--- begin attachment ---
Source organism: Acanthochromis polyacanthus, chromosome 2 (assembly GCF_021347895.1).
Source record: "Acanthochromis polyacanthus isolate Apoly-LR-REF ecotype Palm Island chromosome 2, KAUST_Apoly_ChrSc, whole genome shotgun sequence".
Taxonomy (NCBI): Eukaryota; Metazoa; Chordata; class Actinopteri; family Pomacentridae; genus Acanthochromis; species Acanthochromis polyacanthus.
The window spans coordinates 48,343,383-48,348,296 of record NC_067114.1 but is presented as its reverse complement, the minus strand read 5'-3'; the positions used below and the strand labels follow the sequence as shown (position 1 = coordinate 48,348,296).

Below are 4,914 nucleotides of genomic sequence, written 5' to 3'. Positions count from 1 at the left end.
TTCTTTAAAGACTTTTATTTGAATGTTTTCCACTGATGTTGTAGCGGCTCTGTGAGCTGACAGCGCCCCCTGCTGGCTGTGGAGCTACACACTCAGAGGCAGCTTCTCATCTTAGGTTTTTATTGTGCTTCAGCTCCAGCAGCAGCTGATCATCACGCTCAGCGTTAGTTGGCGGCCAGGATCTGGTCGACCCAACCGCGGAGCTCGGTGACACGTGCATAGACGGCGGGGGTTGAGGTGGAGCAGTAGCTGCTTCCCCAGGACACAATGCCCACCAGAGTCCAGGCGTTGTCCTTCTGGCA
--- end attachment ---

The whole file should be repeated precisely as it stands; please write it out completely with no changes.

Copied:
Source organism: Acanthochromis polyacanthus, chromosome 2 (assembly GCF_021347895.1).
Source record: "Acanthochromis polyacanthus isolate Apoly-LR-REF ecotype Palm Island chromosome 2, KAUST_Apoly_ChrSc, whole genome shotgun sequence".
Taxonomy (NCBI): Eukaryota; Metazoa; Chordata; class Actinopteri; family Pomacentridae; genus Acanthochromis; species Acanthochromis polyacanthus.
The window spans coordinates 48,343,383-48,348,296 of record NC_067114.1 but is presented as its reverse complement, the minus strand read 5'-3'; the positions used below and the strand labels follow the sequence as shown (position 1 = coordinate 48,348,296).

Below are 4,914 nucleotides of genomic sequence, written 5' to 3'. Positions count from 1 at the left end.
TTCTTTAAAGACTTTTATTTGAATGTTTTCCACTGATGTTGTAGCGGCTCTGTGAGCTGACAGCGCCCCCTGCTGGCTGTGGAGCTACACACTCAGAGGCAGCTTCTCATCTTAGGTTTTTATTGTGCTTCAGCTCCAGCAGCAGCTGATCATCACGCTCAGCGTTAGTTGGCGGCCAGGATCTGGTCGACCCAACCGCGGAGCTCGGTGACACGTGCATAGACGGCGGGGGTTGAGGTGGAGCAGTAGCTGCTTCCCCAGGACACAATGCCCACCAGAGTCCAGGCGTTGTCCTTCTGGCA